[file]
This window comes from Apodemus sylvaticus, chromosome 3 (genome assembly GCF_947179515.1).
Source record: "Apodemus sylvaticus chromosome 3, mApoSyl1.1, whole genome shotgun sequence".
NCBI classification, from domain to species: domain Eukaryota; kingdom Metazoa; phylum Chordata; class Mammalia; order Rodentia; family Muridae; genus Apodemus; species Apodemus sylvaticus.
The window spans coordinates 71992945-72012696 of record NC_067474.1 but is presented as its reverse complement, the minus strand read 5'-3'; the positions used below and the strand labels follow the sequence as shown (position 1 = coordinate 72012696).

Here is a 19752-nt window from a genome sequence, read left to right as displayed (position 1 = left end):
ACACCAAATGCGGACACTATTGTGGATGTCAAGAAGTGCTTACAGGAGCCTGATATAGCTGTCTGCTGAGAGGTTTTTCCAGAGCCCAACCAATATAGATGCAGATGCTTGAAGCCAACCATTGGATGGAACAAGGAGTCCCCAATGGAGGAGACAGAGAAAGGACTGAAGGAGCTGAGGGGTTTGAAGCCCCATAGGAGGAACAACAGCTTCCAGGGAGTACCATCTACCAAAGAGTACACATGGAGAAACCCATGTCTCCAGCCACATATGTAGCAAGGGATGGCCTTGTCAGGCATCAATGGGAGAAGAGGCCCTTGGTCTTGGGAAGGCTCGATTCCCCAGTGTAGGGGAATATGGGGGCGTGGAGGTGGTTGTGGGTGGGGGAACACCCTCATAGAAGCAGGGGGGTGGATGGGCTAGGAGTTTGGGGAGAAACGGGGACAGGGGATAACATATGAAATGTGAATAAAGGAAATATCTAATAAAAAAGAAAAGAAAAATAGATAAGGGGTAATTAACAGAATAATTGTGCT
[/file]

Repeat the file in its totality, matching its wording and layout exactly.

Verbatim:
This window comes from Apodemus sylvaticus, chromosome 3 (genome assembly GCF_947179515.1).
Source record: "Apodemus sylvaticus chromosome 3, mApoSyl1.1, whole genome shotgun sequence".
NCBI classification, from domain to species: domain Eukaryota; kingdom Metazoa; phylum Chordata; class Mammalia; order Rodentia; family Muridae; genus Apodemus; species Apodemus sylvaticus.
The window spans coordinates 71992945-72012696 of record NC_067474.1 but is presented as its reverse complement, the minus strand read 5'-3'; the positions used below and the strand labels follow the sequence as shown (position 1 = coordinate 72012696).

Here is a 19752-nt window from a genome sequence, read left to right as displayed (position 1 = left end):
ACACCAAATGCGGACACTATTGTGGATGTCAAGAAGTGCTTACAGGAGCCTGATATAGCTGTCTGCTGAGAGGTTTTTCCAGAGCCCAACCAATATAGATGCAGATGCTTGAAGCCAACCATTGGATGGAACAAGGAGTCCCCAATGGAGGAGACAGAGAAAGGACTGAAGGAGCTGAGGGGTTTGAAGCCCCATAGGAGGAACAACAGCTTCCAGGGAGTACCATCTACCAAAGAGTACACATGGAGAAACCCATGTCTCCAGCCACATATGTAGCAAGGGATGGCCTTGTCAGGCATCAATGGGAGAAGAGGCCCTTGGTCTTGGGAAGGCTCGATTCCCCAGTGTAGGGGAATATGGGGGCGTGGAGGTGGTTGTGGGTGGGGGAACACCCTCATAGAAGCAGGGGGGTGGATGGGCTAGGAGTTTGGGGAGAAACGGGGACAGGGGATAACATATGAAATGTGAATAAAGGAAATATCTAATAAAAAAGAAAAGAAAAATAGATAAGGGGTAATTAACAGAATAATTGTGCT